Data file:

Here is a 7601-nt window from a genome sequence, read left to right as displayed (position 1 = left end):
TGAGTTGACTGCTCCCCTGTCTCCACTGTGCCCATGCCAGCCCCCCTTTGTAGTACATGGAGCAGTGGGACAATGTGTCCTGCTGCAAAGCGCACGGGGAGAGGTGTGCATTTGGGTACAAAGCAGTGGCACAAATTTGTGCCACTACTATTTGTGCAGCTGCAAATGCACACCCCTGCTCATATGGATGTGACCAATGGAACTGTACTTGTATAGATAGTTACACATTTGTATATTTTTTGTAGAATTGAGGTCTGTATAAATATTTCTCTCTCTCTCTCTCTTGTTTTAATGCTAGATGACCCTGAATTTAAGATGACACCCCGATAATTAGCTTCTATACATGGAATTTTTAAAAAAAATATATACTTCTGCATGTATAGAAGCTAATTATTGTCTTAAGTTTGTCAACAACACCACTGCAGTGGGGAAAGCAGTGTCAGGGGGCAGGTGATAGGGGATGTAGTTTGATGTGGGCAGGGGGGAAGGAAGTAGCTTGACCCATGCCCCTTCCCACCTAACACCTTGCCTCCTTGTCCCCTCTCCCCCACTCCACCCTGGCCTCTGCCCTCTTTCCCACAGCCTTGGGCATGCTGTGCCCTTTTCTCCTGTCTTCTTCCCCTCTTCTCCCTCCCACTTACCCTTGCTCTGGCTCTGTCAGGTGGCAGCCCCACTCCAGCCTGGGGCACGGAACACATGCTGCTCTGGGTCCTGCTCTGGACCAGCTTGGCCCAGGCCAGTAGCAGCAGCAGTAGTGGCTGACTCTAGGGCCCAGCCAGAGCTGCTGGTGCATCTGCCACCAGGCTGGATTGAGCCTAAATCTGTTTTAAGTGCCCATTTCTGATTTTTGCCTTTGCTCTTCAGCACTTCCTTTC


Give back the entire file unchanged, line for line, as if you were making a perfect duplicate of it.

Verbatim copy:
Here is a 7601-nt window from a genome sequence, read left to right as displayed (position 1 = left end):
TGAGTTGACTGCTCCCCTGTCTCCACTGTGCCCATGCCAGCCCCCCTTTGTAGTACATGGAGCAGTGGGACAATGTGTCCTGCTGCAAAGCGCACGGGGAGAGGTGTGCATTTGGGTACAAAGCAGTGGCACAAATTTGTGCCACTACTATTTGTGCAGCTGCAAATGCACACCCCTGCTCATATGGATGTGACCAATGGAACTGTACTTGTATAGATAGTTACACATTTGTATATTTTTTGTAGAATTGAGGTCTGTATAAATATTTCTCTCTCTCTCTCTCTTGTTTTAATGCTAGATGACCCTGAATTTAAGATGACACCCCGATAATTAGCTTCTATACATGGAATTTTTAAAAAAAATATATACTTCTGCATGTATAGAAGCTAATTATTGTCTTAAGTTTGTCAACAACACCACTGCAGTGGGGAAAGCAGTGTCAGGGGGCAGGTGATAGGGGATGTAGTTTGATGTGGGCAGGGGGGAAGGAAGTAGCTTGACCCATGCCCCTTCCCACCTAACACCTTGCCTCCTTGTCCCCTCTCCCCCACTCCACCCTGGCCTCTGCCCTCTTTCCCACAGCCTTGGGCATGCTGTGCCCTTTTCTCCTGTCTTCTTCCCCTCTTCTCCCTCCCACTTACCCTTGCTCTGGCTCTGTCAGGTGGCAGCCCCACTCCAGCCTGGGGCACGGAACACATGCTGCTCTGGGTCCTGCTCTGGACCAGCTTGGCCCAGGCCAGTAGCAGCAGCAGTAGTGGCTGACTCTAGGGCCCAGCCAGAGCTGCTGGTGCATCTGCCACCAGGCTGGATTGAGCCTAAATCTGTTTTAAGTGCCCATTTCTGATTTTTGCCTTTGCTCTTCAGCACTTCCTTTC